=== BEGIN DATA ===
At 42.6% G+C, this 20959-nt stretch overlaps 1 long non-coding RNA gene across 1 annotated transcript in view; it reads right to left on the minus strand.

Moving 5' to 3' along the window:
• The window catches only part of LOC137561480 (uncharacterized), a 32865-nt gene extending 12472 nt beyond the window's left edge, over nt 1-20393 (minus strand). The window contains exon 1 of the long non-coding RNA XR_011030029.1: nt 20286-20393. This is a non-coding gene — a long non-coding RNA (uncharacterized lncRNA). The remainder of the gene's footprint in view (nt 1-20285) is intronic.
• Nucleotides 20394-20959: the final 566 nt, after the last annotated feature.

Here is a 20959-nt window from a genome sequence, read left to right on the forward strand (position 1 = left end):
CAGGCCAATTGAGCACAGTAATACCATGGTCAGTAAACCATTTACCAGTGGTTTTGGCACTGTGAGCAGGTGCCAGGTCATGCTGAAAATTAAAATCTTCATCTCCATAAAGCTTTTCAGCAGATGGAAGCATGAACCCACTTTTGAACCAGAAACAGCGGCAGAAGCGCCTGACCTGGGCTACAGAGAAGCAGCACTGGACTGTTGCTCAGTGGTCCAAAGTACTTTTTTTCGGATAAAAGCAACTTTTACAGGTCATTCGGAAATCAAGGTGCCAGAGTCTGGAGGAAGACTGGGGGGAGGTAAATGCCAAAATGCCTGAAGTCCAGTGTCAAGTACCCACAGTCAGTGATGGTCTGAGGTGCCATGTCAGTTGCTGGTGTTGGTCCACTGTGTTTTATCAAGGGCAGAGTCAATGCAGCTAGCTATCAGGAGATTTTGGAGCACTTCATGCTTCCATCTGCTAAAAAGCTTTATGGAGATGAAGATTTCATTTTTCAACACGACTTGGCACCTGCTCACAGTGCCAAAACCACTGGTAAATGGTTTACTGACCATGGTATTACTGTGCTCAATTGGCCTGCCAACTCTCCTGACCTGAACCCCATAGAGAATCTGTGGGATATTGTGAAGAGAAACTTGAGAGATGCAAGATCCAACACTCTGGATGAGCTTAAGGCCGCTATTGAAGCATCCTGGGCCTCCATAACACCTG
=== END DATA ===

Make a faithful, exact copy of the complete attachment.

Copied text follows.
At 42.6% G+C, this 20959-nt stretch overlaps 1 long non-coding RNA gene across 1 annotated transcript in view; it reads right to left on the minus strand.

Moving 5' to 3' along the window:
• The window catches only part of LOC137561480 (uncharacterized), a 32865-nt gene extending 12472 nt beyond the window's left edge, over nt 1-20393 (minus strand). The window contains exon 1 of the long non-coding RNA XR_011030029.1: nt 20286-20393. This is a non-coding gene — a long non-coding RNA (uncharacterized lncRNA). The remainder of the gene's footprint in view (nt 1-20285) is intronic.
• Nucleotides 20394-20959: the final 566 nt, after the last annotated feature.

Here is a 20959-nt window from a genome sequence, read left to right on the forward strand (position 1 = left end):
CAGGCCAATTGAGCACAGTAATACCATGGTCAGTAAACCATTTACCAGTGGTTTTGGCACTGTGAGCAGGTGCCAGGTCATGCTGAAAATTAAAATCTTCATCTCCATAAAGCTTTTCAGCAGATGGAAGCATGAACCCACTTTTGAACCAGAAACAGCGGCAGAAGCGCCTGACCTGGGCTACAGAGAAGCAGCACTGGACTGTTGCTCAGTGGTCCAAAGTACTTTTTTTCGGATAAAAGCAACTTTTACAGGTCATTCGGAAATCAAGGTGCCAGAGTCTGGAGGAAGACTGGGGGGAGGTAAATGCCAAAATGCCTGAAGTCCAGTGTCAAGTACCCACAGTCAGTGATGGTCTGAGGTGCCATGTCAGTTGCTGGTGTTGGTCCACTGTGTTTTATCAAGGGCAGAGTCAATGCAGCTAGCTATCAGGAGATTTTGGAGCACTTCATGCTTCCATCTGCTAAAAAGCTTTATGGAGATGAAGATTTCATTTTTCAACACGACTTGGCACCTGCTCACAGTGCCAAAACCACTGGTAAATGGTTTACTGACCATGGTATTACTGTGCTCAATTGGCCTGCCAACTCTCCTGACCTGAACCCCATAGAGAATCTGTGGGATATTGTGAAGAGAAACTTGAGAGATGCAAGATCCAACACTCTGGATGAGCTTAAGGCCGCTATTGAAGCATCCTGGGCCTCCATAACACCTG